23 Aug / Avatar: The Last Airbender | The Search (Parts Two and Three) created by Bryan Konietzko and Michael Dante DiMartino, script by Gene Luen Yang, art by Gurihiru, lettering by Michael Heisler
Okay, for the latest full Avatar experience, might I suggest you do a bit of catch-up homework first: To find out what prompts this eponymous ‘search,’ you’ll need to read the three-part Promise which reveals why family relationships matters so much, especially to Aang and Zuko; then you should pick up Search Part One to catch up with the gang’s quest to find Zuko and Azula’s long-missing mother, Ursa. A moment of gratitude is also in order that 2006 National Book Award finalist Gene Luen Yang continues to script these all-new Avatar adventures. Whoooo hooooo indeed!
Part Two finds the Fire siblings once again testing their rivalry, until Zuko warns Azula, “Look, we can spend the rest of the day – the rest of our lives – fighting each other, but it won’t get us any closer to mother.” Cooperative for the time being, brother and sister, together with Aang, Katara, and Sokka, arrive in Ursa’s native village, Hira’a, where they meet Noren and Noriko of the Hira’a Acting Troupe. Although the devoted couple can’t seem to offer any detailed information about Ursa, Noriko mentions that Ursa’s first love Ikem was thought to have run off to the Forgetful Valley when Ursa left to become Ozai’s wife. Warned that it’s “a dark, dangerous place [from which] no one who enters ever returns,” Zuko nevertheless determinedly announces, “We’re going to Forgetful Valley.” What the Fire Lord commands, the Fire Lord gets.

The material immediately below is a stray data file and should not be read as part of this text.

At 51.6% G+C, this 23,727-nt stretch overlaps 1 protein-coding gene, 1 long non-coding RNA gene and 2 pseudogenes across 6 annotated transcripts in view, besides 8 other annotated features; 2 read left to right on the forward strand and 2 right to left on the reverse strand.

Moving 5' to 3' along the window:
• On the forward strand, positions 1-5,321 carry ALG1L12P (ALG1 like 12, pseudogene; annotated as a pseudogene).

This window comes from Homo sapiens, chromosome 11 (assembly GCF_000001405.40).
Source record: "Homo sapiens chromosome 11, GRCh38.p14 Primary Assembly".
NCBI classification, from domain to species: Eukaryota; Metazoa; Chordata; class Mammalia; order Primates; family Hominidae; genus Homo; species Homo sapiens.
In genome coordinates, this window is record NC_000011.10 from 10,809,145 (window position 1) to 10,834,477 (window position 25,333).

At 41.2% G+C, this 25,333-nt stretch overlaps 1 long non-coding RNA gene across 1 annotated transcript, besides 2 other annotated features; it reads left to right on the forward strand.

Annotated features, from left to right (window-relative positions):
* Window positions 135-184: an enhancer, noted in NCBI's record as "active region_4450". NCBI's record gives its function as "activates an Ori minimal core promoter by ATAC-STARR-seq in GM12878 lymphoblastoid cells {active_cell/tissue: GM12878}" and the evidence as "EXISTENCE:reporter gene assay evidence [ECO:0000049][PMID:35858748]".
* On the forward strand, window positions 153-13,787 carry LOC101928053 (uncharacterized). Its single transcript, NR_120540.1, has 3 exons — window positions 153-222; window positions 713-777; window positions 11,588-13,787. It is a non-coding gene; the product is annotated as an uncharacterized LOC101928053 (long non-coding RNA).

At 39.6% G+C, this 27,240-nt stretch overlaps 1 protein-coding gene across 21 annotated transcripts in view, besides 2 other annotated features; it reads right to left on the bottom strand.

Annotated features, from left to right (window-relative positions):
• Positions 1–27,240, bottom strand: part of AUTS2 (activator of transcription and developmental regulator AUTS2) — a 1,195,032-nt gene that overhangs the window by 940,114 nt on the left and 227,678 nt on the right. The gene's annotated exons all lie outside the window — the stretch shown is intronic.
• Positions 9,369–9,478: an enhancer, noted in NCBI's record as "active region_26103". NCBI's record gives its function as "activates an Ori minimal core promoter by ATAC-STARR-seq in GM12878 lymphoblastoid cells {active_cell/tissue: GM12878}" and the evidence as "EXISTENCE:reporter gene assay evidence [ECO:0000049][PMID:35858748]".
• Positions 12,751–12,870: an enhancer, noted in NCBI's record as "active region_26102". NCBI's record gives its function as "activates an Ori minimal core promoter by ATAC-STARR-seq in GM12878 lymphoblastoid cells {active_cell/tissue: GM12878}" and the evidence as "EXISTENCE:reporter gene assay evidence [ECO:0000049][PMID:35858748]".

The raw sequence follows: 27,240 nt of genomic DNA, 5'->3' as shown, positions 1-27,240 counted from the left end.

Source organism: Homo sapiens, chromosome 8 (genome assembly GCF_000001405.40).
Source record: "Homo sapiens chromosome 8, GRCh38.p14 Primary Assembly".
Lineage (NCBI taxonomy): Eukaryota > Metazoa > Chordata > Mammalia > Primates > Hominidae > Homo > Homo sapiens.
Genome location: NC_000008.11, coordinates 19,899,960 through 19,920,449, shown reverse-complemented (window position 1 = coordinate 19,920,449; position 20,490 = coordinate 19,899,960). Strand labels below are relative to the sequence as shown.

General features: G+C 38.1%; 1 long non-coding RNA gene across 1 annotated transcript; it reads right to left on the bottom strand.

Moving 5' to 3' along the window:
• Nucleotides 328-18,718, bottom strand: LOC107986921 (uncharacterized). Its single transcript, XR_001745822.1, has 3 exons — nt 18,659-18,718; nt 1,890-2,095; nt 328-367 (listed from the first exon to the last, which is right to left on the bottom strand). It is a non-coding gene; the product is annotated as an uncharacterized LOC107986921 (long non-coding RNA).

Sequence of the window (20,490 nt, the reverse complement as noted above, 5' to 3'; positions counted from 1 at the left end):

In Part Three, Aang calls forth the Mother of Faces “who walks through the Forest once a season, and “grant[s] one favor to one human.” But the one human in line for that next favor has already been waiting far too long, and Aang justly tells Zuko, “I’m sorry … we’ll keep looking for Ursa on our own.” Of course, brash Azula has a different plan, and her greed and anger set in motion a race for the truth.
Once again, Yang leads his creative team through epic feats, not to mention including an inspired nod or two toward age-old fairy tales (Snow White with a twist) and swashbuckling myths (royal siblings-in-rivalry Zeus vs. Poseidon or Athena vs. Ares). Zuko’s personal search, not only for his beloved mother but his very identity, results in more questions than answers … which proves to actually be a very good thing, because surely that means more Avatar escapades to come!
Readers: Middle Grade, Young Adult